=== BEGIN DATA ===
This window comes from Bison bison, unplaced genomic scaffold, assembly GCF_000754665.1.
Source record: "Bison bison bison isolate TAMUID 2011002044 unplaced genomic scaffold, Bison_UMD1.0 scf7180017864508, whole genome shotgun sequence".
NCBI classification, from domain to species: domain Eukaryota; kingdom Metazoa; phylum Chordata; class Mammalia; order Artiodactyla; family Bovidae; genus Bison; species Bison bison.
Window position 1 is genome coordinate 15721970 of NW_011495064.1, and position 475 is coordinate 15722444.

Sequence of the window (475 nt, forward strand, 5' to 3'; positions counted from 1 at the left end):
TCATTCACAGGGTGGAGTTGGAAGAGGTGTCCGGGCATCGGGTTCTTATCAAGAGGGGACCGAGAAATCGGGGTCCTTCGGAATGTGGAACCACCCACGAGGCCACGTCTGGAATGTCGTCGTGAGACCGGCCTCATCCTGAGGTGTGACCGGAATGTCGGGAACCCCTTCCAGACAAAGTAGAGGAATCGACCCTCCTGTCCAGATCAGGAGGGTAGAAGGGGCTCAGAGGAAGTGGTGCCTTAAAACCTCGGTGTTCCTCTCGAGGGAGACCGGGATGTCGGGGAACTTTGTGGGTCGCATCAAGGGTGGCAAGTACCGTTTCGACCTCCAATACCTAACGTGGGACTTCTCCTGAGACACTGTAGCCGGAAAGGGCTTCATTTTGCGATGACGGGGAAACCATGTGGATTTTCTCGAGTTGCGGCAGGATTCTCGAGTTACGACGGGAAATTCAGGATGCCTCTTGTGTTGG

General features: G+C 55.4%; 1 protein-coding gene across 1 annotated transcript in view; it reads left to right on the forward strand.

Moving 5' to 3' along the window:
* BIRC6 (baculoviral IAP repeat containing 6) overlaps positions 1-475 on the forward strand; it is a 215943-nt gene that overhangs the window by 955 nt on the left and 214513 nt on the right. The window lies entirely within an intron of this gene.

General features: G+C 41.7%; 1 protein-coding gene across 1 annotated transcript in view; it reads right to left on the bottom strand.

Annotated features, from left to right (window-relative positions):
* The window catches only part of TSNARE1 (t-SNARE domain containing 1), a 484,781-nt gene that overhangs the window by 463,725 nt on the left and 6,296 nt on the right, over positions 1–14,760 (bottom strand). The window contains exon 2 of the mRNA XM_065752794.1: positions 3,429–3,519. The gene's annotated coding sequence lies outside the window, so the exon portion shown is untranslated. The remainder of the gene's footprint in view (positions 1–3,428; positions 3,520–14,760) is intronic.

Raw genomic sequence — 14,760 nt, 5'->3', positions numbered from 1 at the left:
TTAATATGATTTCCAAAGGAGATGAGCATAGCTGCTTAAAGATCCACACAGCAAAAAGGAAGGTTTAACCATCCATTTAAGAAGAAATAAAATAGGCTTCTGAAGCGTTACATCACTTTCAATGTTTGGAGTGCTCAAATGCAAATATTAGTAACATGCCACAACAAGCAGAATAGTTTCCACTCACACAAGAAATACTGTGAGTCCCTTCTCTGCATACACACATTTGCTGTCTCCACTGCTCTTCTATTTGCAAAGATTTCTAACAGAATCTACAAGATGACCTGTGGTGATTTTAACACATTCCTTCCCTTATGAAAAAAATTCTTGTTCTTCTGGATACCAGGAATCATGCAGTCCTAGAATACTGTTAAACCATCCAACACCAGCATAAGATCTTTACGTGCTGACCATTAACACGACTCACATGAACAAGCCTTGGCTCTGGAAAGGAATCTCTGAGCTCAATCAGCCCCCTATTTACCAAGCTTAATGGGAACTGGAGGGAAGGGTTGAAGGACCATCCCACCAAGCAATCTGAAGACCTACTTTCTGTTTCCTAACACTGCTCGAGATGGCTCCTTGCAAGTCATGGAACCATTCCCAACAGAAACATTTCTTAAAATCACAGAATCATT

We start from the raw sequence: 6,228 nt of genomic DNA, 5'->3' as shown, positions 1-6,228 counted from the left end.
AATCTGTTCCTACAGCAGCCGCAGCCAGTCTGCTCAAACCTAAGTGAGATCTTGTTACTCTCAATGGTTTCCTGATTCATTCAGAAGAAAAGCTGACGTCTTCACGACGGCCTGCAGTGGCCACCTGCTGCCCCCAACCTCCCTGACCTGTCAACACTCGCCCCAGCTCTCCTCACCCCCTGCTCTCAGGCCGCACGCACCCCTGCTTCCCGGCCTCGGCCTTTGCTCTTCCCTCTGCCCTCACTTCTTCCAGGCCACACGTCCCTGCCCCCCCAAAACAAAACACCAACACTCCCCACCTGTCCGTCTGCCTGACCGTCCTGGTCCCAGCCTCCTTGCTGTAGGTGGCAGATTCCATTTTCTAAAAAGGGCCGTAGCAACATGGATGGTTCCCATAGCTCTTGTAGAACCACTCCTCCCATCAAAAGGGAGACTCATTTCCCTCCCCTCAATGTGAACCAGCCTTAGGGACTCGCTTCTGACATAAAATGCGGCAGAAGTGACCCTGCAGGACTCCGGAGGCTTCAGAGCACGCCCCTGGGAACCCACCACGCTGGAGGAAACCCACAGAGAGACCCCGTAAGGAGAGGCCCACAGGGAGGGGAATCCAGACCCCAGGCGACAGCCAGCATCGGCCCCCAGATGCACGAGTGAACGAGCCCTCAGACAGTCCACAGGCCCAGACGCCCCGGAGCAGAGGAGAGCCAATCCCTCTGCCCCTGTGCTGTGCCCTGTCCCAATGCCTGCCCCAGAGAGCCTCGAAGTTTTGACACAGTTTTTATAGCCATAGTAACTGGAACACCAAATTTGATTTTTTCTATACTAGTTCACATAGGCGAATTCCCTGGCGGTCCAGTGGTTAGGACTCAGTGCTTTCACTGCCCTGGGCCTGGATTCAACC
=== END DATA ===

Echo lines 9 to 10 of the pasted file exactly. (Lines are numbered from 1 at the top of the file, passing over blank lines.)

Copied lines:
* BIRC6 (baculoviral IAP repeat containing 6) overlaps positions 1-475 on the forward strand; it is a 215943-nt gene that overhangs the window by 955 nt on the left and 214513 nt on the right. The window lies entirely within an intron of this gene.

General features: G+C 41.7%; 1 protein-coding gene across 1 annotated transcript in view; it reads right to left on the bottom strand.